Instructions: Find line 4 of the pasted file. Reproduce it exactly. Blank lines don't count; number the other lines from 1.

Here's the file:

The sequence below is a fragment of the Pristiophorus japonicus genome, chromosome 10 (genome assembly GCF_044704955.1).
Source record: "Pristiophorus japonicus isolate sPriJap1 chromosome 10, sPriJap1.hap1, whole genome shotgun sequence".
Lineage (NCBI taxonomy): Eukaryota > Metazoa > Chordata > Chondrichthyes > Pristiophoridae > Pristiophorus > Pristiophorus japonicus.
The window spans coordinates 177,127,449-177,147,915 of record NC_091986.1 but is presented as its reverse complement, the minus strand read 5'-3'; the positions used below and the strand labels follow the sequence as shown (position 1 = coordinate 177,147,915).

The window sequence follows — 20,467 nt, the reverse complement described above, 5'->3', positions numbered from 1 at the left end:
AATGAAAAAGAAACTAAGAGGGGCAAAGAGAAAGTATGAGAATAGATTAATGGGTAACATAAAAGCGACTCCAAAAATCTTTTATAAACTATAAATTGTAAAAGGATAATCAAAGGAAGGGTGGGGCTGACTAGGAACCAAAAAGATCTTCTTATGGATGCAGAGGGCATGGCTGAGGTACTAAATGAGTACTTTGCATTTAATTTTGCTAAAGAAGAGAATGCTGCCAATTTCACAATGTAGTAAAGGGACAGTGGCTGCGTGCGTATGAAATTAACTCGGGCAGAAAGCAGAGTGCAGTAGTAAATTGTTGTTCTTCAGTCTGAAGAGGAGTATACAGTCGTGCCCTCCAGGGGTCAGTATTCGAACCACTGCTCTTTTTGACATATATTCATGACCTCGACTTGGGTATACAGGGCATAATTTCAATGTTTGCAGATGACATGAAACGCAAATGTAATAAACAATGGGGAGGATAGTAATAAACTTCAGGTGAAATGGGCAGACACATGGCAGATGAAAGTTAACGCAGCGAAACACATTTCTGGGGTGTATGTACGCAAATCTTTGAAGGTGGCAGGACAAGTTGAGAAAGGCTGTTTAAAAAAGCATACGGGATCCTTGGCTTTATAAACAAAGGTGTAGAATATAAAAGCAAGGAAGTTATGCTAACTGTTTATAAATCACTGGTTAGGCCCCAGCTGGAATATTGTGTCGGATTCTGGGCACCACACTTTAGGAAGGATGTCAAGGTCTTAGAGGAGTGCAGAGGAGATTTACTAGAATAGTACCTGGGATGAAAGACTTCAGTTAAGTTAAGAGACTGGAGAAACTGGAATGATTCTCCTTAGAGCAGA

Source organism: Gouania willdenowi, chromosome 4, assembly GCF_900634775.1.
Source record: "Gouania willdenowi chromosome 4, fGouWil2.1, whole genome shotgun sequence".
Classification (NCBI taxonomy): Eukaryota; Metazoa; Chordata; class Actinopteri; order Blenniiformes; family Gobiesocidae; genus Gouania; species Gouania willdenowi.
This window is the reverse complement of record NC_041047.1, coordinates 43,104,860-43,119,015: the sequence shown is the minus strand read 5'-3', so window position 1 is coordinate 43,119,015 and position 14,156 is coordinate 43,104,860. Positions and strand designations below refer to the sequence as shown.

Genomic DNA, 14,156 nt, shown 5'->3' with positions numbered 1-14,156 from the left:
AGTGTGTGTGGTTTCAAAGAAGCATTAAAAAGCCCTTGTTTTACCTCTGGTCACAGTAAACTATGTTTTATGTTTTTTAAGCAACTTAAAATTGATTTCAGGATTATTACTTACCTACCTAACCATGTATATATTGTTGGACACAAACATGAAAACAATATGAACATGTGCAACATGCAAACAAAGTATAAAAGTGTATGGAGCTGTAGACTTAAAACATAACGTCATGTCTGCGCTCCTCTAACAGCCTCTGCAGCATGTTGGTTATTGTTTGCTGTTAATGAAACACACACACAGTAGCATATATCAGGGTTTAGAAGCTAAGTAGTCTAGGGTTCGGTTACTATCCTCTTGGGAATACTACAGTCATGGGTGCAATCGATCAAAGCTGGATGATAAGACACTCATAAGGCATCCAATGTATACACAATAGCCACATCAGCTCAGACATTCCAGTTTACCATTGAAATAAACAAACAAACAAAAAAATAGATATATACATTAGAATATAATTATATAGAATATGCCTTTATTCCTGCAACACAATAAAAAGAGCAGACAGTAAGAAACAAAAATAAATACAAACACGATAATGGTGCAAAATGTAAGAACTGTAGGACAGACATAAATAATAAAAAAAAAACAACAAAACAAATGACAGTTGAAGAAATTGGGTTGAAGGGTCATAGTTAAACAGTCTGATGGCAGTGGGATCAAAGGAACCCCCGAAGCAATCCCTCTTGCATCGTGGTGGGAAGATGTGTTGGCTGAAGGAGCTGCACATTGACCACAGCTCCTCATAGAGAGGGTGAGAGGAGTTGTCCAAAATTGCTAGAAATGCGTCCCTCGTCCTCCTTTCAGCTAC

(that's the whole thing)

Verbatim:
The window spans coordinates 177,127,449-177,147,915 of record NC_091986.1 but is presented as its reverse complement, the minus strand read 5'-3'; the positions used below and the strand labels follow the sequence as shown (position 1 = coordinate 177,147,915).